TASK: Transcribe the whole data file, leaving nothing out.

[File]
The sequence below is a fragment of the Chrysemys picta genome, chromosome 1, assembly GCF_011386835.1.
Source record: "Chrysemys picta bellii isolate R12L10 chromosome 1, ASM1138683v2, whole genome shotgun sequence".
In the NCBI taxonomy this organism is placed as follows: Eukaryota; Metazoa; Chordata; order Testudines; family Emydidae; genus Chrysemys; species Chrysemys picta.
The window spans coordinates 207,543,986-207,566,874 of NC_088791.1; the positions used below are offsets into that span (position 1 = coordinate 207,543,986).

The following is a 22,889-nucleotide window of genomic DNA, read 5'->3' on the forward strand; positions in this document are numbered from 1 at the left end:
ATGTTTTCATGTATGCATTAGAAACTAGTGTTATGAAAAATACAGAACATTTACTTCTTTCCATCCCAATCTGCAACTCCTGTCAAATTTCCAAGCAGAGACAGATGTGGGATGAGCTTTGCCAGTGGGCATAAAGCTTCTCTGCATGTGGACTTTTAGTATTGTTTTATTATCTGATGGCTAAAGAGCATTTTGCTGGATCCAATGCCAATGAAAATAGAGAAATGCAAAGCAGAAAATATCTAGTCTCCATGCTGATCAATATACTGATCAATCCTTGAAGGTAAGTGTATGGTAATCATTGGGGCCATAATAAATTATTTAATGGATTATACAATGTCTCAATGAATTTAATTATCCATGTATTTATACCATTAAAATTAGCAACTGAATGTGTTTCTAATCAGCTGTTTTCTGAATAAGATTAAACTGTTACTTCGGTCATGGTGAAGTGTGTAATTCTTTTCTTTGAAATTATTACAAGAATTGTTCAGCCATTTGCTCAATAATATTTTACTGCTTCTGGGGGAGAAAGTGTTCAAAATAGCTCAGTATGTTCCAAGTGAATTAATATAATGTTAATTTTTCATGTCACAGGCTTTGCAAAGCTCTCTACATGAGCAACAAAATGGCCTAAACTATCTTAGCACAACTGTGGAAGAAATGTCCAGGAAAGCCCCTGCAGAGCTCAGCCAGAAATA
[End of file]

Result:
The sequence below is a fragment of the Chrysemys picta genome, chromosome 1, assembly GCF_011386835.1.
Source record: "Chrysemys picta bellii isolate R12L10 chromosome 1, ASM1138683v2, whole genome shotgun sequence".
In the NCBI taxonomy this organism is placed as follows: Eukaryota; Metazoa; Chordata; order Testudines; family Emydidae; genus Chrysemys; species Chrysemys picta.
The window spans coordinates 207,543,986-207,566,874 of NC_088791.1; the positions used below are offsets into that span (position 1 = coordinate 207,543,986).

The following is a 22,889-nucleotide window of genomic DNA, read 5'->3' on the forward strand; positions in this document are numbered from 1 at the left end:
ATGTTTTCATGTATGCATTAGAAACTAGTGTTATGAAAAATACAGAACATTTACTTCTTTCCATCCCAATCTGCAACTCCTGTCAAATTTCCAAGCAGAGACAGATGTGGGATGAGCTTTGCCAGTGGGCATAAAGCTTCTCTGCATGTGGACTTTTAGTATTGTTTTATTATCTGATGGCTAAAGAGCATTTTGCTGGATCCAATGCCAATGAAAATAGAGAAATGCAAAGCAGAAAATATCTAGTCTCCATGCTGATCAATATACTGATCAATCCTTGAAGGTAAGTGTATGGTAATCATTGGGGCCATAATAAATTATTTAATGGATTATACAATGTCTCAATGAATTTAATTATCCATGTATTTATACCATTAAAATTAGCAACTGAATGTGTTTCTAATCAGCTGTTTTCTGAATAAGATTAAACTGTTACTTCGGTCATGGTGAAGTGTGTAATTCTTTTCTTTGAAATTATTACAAGAATTGTTCAGCCATTTGCTCAATAATATTTTACTGCTTCTGGGGGAGAAAGTGTTCAAAATAGCTCAGTATGTTCCAAGTGAATTAATATAATGTTAATTTTTCATGTCACAGGCTTTGCAAAGCTCTCTACATGAGCAACAAAATGGCCTAAACTATCTTAGCACAACTGTGGAAGAAATGTCCAGGAAAGCCCCTGCAGAGCTCAGCCAGAAATA